WRAPUP 1-Soccer-FIFA announces reforms, risks Olympic conflict
ZURICH, March 30 |
ZURICH, March 30 (Reuters) - FIFA's long-awaited reforms quickly came under fire on Friday and soccer's governing body also risked igniting a new conflict with clubs by forcing them to release players for the Olympic Games.
FIFA president Sepp Blatter proudly announced that his executive had approved proposals to strengthen the ethics committee, which investigates wrong-doing within soccer's corruption-plagued governing body.
Other reforms suggested by Mark Pieth, a Swiss professor called in to head FIFA's newly-created independent governance panel, were put on hold for at least a year, sparking criticism from anti-corruption watchdog Transparency International.
There were a myriad of other announcements from the two-day executive committee meeting, including a warning for Indonesia over its breakaway league and a move to smooth South Sudan's acceptance as a FIFA member.
FIFA also announced a $36 million profit for 2011 on revenues of $1.07 billion and said "cooling breaks" had been approved for matches in hot and humid conditions, considered to be over 31 Celsius.
Blatter hailed "an historic day for FIFA's reform process" after his unanimous approval for plans to split the ethics committee in investigative and judicial chambers, a move which still needs to be passed by FIFA's Congress.
He said the newly reformed committee would also be responsible for vetting candidates within FIFA and would be able to instigate investigations of its own initiative.
However, FIFA said it would tackle other issues "later in the roadmap."
These included the composition of the executive committee, the extra representation given to British associations for historical reasons, the limit of mandates and the controversial bidding processes for the 2018 and 2022 World Cups, awarded to Russia and Qatar respectively.
Pieth's report has suggested limiting the FIFA president and his executive committee members to two four-year mandates.
"We are disappointed. We had expected a more comprehensive introduction of new procedures," said Sylvia Schenk, Transparency's sports advisor for the Berlin-based watchdog.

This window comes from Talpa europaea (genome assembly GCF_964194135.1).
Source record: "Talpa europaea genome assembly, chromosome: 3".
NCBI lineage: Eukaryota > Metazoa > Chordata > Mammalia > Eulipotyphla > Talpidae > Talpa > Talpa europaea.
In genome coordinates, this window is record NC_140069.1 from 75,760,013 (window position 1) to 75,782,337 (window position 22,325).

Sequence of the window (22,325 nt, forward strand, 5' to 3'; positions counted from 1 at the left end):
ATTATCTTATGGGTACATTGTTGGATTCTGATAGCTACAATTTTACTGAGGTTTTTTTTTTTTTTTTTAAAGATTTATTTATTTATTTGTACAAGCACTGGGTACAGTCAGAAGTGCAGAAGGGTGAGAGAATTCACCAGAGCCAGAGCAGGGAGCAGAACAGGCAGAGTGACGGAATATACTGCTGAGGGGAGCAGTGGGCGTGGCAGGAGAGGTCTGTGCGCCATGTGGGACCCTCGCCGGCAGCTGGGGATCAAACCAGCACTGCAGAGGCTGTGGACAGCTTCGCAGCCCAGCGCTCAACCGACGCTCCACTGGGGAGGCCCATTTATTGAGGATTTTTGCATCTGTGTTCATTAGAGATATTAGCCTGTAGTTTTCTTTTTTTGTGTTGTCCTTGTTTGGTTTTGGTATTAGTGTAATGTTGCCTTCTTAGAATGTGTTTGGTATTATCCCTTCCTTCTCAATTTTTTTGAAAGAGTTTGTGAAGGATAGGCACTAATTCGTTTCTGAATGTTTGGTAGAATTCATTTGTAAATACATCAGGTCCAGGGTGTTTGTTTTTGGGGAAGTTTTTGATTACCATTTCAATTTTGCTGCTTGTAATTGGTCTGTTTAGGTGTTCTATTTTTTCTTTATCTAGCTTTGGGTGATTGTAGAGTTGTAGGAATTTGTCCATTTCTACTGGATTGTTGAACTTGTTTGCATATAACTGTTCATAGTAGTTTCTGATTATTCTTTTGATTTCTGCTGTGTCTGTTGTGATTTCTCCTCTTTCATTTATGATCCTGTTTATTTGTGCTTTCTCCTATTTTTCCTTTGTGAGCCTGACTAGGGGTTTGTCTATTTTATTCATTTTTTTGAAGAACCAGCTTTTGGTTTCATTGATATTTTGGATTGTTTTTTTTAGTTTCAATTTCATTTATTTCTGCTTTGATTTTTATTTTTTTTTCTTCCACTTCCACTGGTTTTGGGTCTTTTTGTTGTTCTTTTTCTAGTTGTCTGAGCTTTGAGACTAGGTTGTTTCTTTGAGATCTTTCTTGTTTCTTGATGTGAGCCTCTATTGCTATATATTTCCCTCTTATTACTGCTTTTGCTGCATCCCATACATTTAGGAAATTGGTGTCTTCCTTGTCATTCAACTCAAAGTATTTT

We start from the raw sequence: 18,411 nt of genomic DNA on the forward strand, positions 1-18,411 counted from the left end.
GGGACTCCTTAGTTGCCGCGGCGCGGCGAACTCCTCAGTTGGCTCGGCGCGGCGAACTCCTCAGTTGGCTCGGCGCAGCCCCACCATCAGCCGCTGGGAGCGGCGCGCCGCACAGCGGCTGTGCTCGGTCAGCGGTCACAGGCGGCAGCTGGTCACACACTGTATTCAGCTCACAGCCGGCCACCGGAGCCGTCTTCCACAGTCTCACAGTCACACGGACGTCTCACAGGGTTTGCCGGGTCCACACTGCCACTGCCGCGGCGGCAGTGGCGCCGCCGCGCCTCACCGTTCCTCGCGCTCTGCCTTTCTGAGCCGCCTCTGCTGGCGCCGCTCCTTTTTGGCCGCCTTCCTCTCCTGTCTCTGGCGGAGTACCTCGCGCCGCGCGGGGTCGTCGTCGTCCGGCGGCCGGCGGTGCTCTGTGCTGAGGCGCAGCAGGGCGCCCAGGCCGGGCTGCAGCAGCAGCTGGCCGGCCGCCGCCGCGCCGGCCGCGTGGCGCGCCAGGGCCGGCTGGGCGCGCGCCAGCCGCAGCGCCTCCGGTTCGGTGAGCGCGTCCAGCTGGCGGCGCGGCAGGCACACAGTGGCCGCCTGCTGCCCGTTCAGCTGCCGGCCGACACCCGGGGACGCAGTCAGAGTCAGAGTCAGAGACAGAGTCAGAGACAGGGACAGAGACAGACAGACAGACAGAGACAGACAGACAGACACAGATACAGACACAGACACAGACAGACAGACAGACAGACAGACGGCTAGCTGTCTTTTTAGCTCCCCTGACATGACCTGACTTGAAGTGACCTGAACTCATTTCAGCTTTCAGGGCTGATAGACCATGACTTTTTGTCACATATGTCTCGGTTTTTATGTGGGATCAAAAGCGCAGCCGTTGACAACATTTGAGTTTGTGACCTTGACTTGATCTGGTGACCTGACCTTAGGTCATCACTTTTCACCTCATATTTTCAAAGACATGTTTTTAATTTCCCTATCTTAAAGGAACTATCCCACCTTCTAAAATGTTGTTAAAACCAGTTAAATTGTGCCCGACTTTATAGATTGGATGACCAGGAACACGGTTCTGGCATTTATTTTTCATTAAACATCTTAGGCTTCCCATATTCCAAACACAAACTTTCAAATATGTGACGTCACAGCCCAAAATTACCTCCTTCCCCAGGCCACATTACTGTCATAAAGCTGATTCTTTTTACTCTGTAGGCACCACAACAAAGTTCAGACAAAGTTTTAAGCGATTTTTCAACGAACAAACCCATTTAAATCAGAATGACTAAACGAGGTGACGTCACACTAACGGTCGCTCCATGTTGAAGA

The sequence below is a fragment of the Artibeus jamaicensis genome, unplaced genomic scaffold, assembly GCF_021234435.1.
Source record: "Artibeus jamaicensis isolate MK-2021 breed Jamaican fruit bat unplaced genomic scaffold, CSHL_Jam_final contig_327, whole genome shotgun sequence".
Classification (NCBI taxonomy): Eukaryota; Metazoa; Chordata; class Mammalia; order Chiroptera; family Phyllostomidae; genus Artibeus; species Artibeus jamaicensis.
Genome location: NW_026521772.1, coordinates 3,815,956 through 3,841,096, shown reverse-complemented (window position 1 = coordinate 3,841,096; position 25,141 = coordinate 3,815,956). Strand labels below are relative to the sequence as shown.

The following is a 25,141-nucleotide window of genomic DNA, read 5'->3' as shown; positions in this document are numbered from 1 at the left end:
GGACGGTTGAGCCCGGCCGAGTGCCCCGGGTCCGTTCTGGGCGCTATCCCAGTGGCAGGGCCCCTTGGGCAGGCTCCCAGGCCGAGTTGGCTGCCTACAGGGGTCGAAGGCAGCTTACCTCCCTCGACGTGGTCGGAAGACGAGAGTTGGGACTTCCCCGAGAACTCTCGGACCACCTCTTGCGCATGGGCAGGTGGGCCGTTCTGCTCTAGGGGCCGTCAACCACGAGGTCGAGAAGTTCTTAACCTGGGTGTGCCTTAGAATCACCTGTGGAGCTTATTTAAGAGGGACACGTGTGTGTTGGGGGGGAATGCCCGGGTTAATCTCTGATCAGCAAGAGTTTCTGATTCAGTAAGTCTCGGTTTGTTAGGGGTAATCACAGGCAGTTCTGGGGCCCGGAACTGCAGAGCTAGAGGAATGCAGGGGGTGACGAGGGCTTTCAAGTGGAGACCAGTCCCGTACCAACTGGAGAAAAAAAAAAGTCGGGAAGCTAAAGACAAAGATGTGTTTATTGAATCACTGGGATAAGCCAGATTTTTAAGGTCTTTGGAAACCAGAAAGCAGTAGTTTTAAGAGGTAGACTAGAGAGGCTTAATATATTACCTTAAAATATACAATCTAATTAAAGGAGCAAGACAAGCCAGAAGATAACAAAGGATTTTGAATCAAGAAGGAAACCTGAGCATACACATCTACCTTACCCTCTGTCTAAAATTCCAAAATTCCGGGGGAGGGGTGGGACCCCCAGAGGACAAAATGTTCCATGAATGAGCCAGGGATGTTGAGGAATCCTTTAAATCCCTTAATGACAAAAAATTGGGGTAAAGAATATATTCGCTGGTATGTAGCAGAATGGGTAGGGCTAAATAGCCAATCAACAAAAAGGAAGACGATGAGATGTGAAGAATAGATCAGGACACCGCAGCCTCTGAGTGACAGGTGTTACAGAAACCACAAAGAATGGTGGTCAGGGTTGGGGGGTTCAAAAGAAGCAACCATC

"Too much is still unclear and key issues, such as investigations into the past allegations of corruption, have not been properly addressed.
"It has already been nearly 10 months since FIFA promised to clean the house."
Blatter also failed to address several points in Pieth's report, which was published by FIFA shortly after the end of his media conference.
The report suggested financial controls over member associations and stricter control over the way money is distributed for FIFA's development programmes.
Elsewhere, FIFA approved a suggestion from the European Clubs Association (ECA) to cut the number of international matches to 18 over a two-year period, abolishing controversial February and August friendly dates in the process.
This would begin in 2015.
FIFA also agreed to set up an insurance scheme, putting aside $100 million, to compensate clubs whose players were injured on international duty. Both measures need to be approved by Congress.
But any goodwill generated by those measures could be outweighed by the announcement, buried deep in a press released after Blatter had already spoken, that it will be "compulsory" for clubs to release players for the Olympic soccer tournament.
The tournament, for Under-23 teams, clashes with the European pre-season when clubs take part in lucrative excursions to Asia and North America and is not in the international match calendar.
The only exceptions are the over-age players, up to three per squad, who will continue to be released on a voluntary basis.
Indonesia was given until June 15 to rope in a breakaway league or face an international suspension while South Sudan could be allowed to join this year, instead of 2014, under a proposed alteration to the FIFA statutes.
(Editing by Ed Osmond)
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